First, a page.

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Tens of thousands of pounds of chicken nuggets recalled due to metal pieces

On Behalf of | Nov 7, 2023 | Products Liability

Chicken nuggets are some of the most popular foodstuffs for children, and it’s not hard to see why. They taste good, and they’re easy to eat, so even the fussiest eaters won’t complain.

However, not even the beloved chicken nugget is free from risks.

Tyson Foods has issued a recall for almost 30,000 pounds of its popular dinosaur-shaped “Fun Nuggets” after several consumers reported finding metal fragments in the food. The food company informed the federal Food Safety and Inspection Service that a batch of nuggets produced on September 05 was affected, so it issued a recall for the entire batch out of caution.

The USDA said that so far, there’s been one report of a “minor oral injury” related to the metal fragments. Reports confirmed that the batch of affected nuggets was shipped to distributors across various states, including Virginia, Alabama, California, Illinois, Kentucky, Michigan, Ohio, Tennessee, and Wisconsin.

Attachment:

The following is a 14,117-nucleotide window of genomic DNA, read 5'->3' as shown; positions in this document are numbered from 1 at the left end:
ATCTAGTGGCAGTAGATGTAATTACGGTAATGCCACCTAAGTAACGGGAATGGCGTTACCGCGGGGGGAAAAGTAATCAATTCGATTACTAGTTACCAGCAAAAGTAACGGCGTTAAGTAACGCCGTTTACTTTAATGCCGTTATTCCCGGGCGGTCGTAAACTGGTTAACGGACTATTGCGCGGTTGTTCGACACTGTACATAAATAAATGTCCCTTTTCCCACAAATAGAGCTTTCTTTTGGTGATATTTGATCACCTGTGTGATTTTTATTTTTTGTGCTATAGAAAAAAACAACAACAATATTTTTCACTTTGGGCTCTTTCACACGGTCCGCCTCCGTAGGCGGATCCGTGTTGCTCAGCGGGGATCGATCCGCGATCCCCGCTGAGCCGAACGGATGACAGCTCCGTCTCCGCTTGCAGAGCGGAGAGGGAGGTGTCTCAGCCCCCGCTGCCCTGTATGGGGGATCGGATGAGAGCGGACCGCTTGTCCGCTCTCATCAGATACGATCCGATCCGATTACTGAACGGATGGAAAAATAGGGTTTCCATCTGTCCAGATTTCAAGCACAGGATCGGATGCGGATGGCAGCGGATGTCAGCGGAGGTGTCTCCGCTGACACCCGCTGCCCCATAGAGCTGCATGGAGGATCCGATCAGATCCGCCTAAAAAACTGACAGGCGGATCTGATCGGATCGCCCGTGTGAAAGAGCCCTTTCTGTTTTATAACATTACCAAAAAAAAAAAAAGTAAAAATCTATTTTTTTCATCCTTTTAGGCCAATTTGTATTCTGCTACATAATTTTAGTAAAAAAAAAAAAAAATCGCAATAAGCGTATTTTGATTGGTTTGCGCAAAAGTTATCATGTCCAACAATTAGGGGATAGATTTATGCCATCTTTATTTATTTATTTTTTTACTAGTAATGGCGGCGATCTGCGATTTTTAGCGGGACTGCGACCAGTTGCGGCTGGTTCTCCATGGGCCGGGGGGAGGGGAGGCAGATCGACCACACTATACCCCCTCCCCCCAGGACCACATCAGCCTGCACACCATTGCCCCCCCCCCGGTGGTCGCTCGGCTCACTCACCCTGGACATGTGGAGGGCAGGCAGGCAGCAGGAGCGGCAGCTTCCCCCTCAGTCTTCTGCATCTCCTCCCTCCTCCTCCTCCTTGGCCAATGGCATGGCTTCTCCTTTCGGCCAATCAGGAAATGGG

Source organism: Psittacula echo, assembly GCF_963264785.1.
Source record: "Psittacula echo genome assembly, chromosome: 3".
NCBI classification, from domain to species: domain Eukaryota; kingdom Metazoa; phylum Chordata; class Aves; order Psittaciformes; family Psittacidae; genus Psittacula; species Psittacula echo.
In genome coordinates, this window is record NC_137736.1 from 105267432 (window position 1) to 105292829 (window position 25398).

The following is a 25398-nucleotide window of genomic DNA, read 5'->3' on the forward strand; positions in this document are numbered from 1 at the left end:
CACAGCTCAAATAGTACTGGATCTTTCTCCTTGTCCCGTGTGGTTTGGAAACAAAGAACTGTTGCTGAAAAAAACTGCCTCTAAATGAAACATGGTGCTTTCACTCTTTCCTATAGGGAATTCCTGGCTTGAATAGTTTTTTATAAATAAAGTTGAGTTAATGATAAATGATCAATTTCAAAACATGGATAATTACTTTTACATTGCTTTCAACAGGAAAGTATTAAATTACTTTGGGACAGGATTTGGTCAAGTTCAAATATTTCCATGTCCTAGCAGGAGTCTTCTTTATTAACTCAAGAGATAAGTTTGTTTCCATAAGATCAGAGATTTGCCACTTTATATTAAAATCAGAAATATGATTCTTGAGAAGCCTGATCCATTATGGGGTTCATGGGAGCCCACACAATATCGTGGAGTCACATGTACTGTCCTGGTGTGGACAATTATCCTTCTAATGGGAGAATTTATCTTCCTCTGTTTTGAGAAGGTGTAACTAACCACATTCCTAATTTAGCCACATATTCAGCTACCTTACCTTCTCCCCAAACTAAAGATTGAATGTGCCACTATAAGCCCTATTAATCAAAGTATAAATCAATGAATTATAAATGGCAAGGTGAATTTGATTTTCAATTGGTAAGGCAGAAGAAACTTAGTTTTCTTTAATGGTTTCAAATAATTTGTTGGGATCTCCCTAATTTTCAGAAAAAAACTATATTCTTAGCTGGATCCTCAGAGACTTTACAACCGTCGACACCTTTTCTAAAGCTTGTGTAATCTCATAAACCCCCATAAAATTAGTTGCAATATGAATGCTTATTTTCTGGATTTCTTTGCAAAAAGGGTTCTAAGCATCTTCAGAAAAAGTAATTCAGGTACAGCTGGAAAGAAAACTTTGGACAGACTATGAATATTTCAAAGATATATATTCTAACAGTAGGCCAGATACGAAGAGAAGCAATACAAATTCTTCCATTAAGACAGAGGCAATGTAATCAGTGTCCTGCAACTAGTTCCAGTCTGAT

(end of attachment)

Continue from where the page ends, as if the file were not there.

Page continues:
USDA urged all consumers with Fun Nuggets labeled P7211 on the back of the package to throw them out or return them to the store.

The risks of metal pieces in food

Of the various physical hazards that can find themselves in food, metal fragments are some of the worst. These pieces are usually broken shards from machinery, wire or even from employees. Even the smallest metal shards can cause cuts or infections to unsuspecting eaters and may even need surgery to remove them.

Suing for metal fragment injuries

If a child suffers from an injury caused by a stray metal piece in their food, parents may be able to sue the manufacturer for a defective product. Product liability lawsuits aren’t just about poor and dangerous designs; people can also file them for defects related to the manufacturing process, such as contaminants that end up in the final product.

Whether it’s a nugget or beans, metal contamination can occur in any foodstuff. Those who suffer injuries from stray foreign objects in their food should know they can turn to legal recourse to hold the manufacturers responsible.